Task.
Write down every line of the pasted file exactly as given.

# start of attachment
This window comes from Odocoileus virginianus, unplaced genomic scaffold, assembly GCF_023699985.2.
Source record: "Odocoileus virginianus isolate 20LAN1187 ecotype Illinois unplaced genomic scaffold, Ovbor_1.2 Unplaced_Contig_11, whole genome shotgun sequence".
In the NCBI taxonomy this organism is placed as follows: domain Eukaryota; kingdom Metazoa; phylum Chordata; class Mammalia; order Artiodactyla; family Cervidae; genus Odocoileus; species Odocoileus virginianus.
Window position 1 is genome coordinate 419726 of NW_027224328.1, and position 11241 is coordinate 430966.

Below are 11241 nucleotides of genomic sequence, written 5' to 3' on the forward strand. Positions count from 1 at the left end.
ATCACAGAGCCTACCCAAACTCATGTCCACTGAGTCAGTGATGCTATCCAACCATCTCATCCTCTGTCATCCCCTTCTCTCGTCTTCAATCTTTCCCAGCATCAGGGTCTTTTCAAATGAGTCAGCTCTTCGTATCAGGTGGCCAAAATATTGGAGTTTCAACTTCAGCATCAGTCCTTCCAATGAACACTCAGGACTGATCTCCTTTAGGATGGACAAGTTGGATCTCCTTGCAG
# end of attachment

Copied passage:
This window comes from Odocoileus virginianus, unplaced genomic scaffold, assembly GCF_023699985.2.
Source record: "Odocoileus virginianus isolate 20LAN1187 ecotype Illinois unplaced genomic scaffold, Ovbor_1.2 Unplaced_Contig_11, whole genome shotgun sequence".
In the NCBI taxonomy this organism is placed as follows: domain Eukaryota; kingdom Metazoa; phylum Chordata; class Mammalia; order Artiodactyla; family Cervidae; genus Odocoileus; species Odocoileus virginianus.
Window position 1 is genome coordinate 419726 of NW_027224328.1, and position 11241 is coordinate 430966.

Below are 11241 nucleotides of genomic sequence, written 5' to 3' on the forward strand. Positions count from 1 at the left end.
ATCACAGAGCCTACCCAAACTCATGTCCACTGAGTCAGTGATGCTATCCAACCATCTCATCCTCTGTCATCCCCTTCTCTCGTCTTCAATCTTTCCCAGCATCAGGGTCTTTTCAAATGAGTCAGCTCTTCGTATCAGGTGGCCAAAATATTGGAGTTTCAACTTCAGCATCAGTCCTTCCAATGAACACTCAGGACTGATCTCCTTTAGGATGGACAAGTTGGATCTCCTTGCAG